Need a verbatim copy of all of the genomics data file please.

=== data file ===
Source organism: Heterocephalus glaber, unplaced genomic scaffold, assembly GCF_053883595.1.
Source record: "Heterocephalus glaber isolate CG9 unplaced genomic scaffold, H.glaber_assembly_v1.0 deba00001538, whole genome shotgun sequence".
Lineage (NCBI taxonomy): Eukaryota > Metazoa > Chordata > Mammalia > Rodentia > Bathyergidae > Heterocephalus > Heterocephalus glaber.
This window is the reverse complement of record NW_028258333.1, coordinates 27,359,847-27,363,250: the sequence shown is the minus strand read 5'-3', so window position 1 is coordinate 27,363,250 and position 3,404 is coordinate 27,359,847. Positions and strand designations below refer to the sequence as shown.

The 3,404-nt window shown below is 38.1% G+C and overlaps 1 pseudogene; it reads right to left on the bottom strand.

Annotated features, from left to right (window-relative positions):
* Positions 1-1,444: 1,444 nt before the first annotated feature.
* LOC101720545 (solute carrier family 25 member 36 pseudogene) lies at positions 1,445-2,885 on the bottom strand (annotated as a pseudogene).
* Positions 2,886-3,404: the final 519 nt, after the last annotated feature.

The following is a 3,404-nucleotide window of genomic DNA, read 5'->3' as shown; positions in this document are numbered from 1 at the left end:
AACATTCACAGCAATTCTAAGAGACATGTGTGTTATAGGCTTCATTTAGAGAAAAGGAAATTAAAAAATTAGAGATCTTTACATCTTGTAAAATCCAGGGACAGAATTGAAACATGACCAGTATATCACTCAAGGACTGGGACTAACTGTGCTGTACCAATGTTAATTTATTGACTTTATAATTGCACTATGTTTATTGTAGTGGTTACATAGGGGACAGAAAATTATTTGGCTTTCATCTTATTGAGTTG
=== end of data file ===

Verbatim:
Source organism: Heterocephalus glaber, unplaced genomic scaffold, assembly GCF_053883595.1.
Source record: "Heterocephalus glaber isolate CG9 unplaced genomic scaffold, H.glaber_assembly_v1.0 deba00001538, whole genome shotgun sequence".
Lineage (NCBI taxonomy): Eukaryota > Metazoa > Chordata > Mammalia > Rodentia > Bathyergidae > Heterocephalus > Heterocephalus glaber.
This window is the reverse complement of record NW_028258333.1, coordinates 27,359,847-27,363,250: the sequence shown is the minus strand read 5'-3', so window position 1 is coordinate 27,363,250 and position 3,404 is coordinate 27,359,847. Positions and strand designations below refer to the sequence as shown.

The 3,404-nt window shown below is 38.1% G+C and overlaps 1 pseudogene; it reads right to left on the bottom strand.

Annotated features, from left to right (window-relative positions):
* Positions 1-1,444: 1,444 nt before the first annotated feature.
* LOC101720545 (solute carrier family 25 member 36 pseudogene) lies at positions 1,445-2,885 on the bottom strand (annotated as a pseudogene).
* Positions 2,886-3,404: the final 519 nt, after the last annotated feature.

The following is a 3,404-nucleotide window of genomic DNA, read 5'->3' as shown; positions in this document are numbered from 1 at the left end:
AACATTCACAGCAATTCTAAGAGACATGTGTGTTATAGGCTTCATTTAGAGAAAAGGAAATTAAAAAATTAGAGATCTTTACATCTTGTAAAATCCAGGGACAGAATTGAAACATGACCAGTATATCACTCAAGGACTGGGACTAACTGTGCTGTACCAATGTTAATTTATTGACTTTATAATTGCACTATGTTTATTGTAGTGGTTACATAGGGGACAGAAAATTATTTGGCTTTCATCTTATTGAGTTG